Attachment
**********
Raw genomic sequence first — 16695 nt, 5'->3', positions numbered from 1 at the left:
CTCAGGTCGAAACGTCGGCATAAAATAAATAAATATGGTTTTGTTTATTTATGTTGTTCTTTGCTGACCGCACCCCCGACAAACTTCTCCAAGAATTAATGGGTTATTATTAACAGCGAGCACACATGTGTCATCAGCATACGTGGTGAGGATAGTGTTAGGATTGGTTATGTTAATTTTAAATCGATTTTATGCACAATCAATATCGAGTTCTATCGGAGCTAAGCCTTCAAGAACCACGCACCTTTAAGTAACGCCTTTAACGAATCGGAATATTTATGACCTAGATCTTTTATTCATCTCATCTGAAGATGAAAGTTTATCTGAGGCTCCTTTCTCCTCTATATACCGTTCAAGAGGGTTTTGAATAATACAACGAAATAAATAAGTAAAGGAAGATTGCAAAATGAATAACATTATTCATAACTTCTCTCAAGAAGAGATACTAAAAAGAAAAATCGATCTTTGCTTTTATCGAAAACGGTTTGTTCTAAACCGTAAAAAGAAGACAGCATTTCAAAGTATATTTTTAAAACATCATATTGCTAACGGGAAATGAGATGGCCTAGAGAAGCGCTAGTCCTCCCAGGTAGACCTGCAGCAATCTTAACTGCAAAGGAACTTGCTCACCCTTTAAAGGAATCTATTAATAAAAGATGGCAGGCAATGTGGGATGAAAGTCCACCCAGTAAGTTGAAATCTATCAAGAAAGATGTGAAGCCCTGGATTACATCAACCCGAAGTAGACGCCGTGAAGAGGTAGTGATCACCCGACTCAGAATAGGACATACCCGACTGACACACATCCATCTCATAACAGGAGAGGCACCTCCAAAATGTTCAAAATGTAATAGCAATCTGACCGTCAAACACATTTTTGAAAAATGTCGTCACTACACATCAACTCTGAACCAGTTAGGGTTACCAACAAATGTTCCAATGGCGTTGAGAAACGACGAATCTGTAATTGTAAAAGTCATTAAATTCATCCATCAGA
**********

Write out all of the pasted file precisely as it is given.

Raw genomic sequence first — 16695 nt, 5'->3', positions numbered from 1 at the left:
CTCAGGTCGAAACGTCGGCATAAAATAAATAAATATGGTTTTGTTTATTTATGTTGTTCTTTGCTGACCGCACCCCCGACAAACTTCTCCAAGAATTAATGGGTTATTATTAACAGCGAGCACACATGTGTCATCAGCATACGTGGTGAGGATAGTGTTAGGATTGGTTATGTTAATTTTAAATCGATTTTATGCACAATCAATATCGAGTTCTATCGGAGCTAAGCCTTCAAGAACCACGCACCTTTAAGTAACGCCTTTAACGAATCGGAATATTTATGACCTAGATCTTTTATTCATCTCATCTGAAGATGAAAGTTTATCTGAGGCTCCTTTCTCCTCTATATACCGTTCAAGAGGGTTTTGAATAATACAACGAAATAAATAAGTAAAGGAAGATTGCAAAATGAATAACATTATTCATAACTTCTCTCAAGAAGAGATACTAAAAAGAAAAATCGATCTTTGCTTTTATCGAAAACGGTTTGTTCTAAACCGTAAAAAGAAGACAGCATTTCAAAGTATATTTTTAAAACATCATATTGCTAACGGGAAATGAGATGGCCTAGAGAAGCGCTAGTCCTCCCAGGTAGACCTGCAGCAATCTTAACTGCAAAGGAACTTGCTCACCCTTTAAAGGAATCTATTAATAAAAGATGGCAGGCAATGTGGGATGAAAGTCCACCCAGTAAGTTGAAATCTATCAAGAAAGATGTGAAGCCCTGGATTACATCAACCCGAAGTAGACGCCGTGAAGAGGTAGTGATCACCCGACTCAGAATAGGACATACCCGACTGACACACATCCATCTCATAACAGGAGAGGCACCTCCAAAATGTTCAAAATGTAATAGCAATCTGACCGTCAAACACATTTTTGAAAAATGTCGTCACTACACATCAACTCTGAACCAGTTAGGGTTACCAACAAATGTTCCAATGGCGTTGAGAAACGACGAATCTGTAATTGTAAAAGTCATTAAATTCATCCATCAGA